The government's award of a 20-year NASA office lease valued at more than $350 million to publisher Mortimer B. Zuckerman's real estate company was improper, a congressional watchdog agency said yesterday.
The General Accounting Office recommended that the government reimburse one of the losing bidders for the money his partnership spent competing for the contract and appealing the award. That would total millions of dollars, according to the bidder, developer Peter Schwartz. The GAO said the government nonetheless should stand by the lease it signed with Zuckerman's Boston Properties this year.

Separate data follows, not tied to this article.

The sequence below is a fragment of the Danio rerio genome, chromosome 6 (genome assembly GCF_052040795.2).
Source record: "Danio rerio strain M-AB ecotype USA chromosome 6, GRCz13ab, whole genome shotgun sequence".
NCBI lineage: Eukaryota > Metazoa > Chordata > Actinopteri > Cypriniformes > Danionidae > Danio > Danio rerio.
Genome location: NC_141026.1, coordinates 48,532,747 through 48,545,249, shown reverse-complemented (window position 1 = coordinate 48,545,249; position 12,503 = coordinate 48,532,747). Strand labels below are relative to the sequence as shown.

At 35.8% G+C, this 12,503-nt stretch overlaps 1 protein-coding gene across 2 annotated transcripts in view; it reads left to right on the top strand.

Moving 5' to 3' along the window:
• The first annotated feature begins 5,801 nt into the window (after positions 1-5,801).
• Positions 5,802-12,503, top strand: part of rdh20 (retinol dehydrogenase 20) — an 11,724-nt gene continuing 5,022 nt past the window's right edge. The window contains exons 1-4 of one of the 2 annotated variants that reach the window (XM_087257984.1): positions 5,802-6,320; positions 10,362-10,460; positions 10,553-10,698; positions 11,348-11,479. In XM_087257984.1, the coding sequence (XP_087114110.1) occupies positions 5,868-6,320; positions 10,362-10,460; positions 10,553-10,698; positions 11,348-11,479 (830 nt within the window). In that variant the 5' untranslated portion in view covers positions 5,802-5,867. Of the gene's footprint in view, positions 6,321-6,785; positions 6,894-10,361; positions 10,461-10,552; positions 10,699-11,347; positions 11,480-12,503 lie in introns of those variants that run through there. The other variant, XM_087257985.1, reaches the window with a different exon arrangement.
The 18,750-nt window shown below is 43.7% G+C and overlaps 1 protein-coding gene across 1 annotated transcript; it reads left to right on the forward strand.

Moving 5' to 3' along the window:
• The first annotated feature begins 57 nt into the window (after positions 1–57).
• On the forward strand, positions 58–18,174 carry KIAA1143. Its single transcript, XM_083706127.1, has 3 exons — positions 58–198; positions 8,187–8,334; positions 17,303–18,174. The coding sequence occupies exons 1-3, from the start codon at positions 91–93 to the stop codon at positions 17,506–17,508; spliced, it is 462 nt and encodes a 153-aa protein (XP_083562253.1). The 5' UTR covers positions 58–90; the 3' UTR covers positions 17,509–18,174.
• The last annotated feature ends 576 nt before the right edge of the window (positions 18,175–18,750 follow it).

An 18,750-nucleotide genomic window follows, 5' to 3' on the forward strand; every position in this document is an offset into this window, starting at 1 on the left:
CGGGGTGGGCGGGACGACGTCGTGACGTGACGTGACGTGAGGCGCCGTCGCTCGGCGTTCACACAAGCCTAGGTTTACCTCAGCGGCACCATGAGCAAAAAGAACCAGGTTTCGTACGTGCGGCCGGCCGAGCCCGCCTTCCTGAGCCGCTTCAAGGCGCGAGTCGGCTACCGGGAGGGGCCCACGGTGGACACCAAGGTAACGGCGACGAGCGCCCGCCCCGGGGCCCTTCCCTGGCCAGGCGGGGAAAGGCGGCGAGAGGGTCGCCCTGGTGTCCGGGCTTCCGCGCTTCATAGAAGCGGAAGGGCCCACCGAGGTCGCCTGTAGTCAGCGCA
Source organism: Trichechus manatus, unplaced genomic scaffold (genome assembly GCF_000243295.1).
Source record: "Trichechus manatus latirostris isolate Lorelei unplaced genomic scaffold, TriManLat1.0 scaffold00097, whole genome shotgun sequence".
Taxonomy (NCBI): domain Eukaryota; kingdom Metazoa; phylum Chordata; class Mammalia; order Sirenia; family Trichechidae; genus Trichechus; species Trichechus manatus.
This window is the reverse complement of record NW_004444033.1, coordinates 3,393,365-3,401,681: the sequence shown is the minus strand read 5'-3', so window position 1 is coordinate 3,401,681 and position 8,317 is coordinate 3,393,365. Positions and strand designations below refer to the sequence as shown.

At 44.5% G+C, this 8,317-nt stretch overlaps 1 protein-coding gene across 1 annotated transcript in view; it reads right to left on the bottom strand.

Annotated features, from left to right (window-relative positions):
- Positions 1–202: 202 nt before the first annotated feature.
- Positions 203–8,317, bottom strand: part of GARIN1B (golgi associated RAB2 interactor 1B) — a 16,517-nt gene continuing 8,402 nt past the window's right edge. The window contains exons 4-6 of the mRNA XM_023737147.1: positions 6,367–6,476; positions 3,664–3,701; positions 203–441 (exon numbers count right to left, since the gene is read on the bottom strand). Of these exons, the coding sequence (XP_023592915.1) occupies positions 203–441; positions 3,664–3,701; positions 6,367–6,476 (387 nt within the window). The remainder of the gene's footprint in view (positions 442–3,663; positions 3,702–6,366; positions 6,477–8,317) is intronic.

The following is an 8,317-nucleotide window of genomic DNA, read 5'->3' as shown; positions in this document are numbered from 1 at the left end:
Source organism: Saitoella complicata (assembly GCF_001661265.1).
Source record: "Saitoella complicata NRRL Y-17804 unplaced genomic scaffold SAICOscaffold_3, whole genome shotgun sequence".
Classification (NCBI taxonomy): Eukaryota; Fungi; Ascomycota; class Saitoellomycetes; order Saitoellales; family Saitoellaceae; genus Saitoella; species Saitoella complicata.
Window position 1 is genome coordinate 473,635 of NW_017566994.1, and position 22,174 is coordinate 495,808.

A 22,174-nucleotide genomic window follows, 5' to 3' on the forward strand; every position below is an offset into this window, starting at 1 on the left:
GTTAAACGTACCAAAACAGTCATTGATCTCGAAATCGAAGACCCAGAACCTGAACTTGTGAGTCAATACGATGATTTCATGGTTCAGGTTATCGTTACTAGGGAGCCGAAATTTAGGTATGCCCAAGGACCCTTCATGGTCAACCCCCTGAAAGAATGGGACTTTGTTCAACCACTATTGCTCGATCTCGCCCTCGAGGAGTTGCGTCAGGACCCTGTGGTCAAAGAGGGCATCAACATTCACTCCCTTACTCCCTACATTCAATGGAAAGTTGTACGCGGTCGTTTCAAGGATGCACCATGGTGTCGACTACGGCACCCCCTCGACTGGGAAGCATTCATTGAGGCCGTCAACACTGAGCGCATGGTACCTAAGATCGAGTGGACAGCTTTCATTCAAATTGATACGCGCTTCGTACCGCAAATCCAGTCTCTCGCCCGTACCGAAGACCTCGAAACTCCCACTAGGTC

The agency found "no evidence that Boston Properties engaged in any improper activity, or was aware of any impropriety."
GAO reserved its criticism for the General Services Administration (GSA), which procures office space for the government. GSA officials gave Schwartz "misleading and improper" guidance about the rules of the competition for the National Aeronautics and Space Administration lease, GAO said.
Robert C. MacKichan, GSA general counsel, declined to comment on the GAO opinion last night, saying the agency has not had time to study it. Schwartz said he was still reviewing his options. GSA has 120 days to follow GAO's recommendation or reject it and explain its reasons to Congress.
Boston Properties's proposal calls for construction of the new NASA headquarters on the site bounded by the Southwest Freeway and Third, Fourth and E streets SW. Peter N.G. Schwartz Cos.'s Judiciary Square building is already standing and vacant in downtown Washington.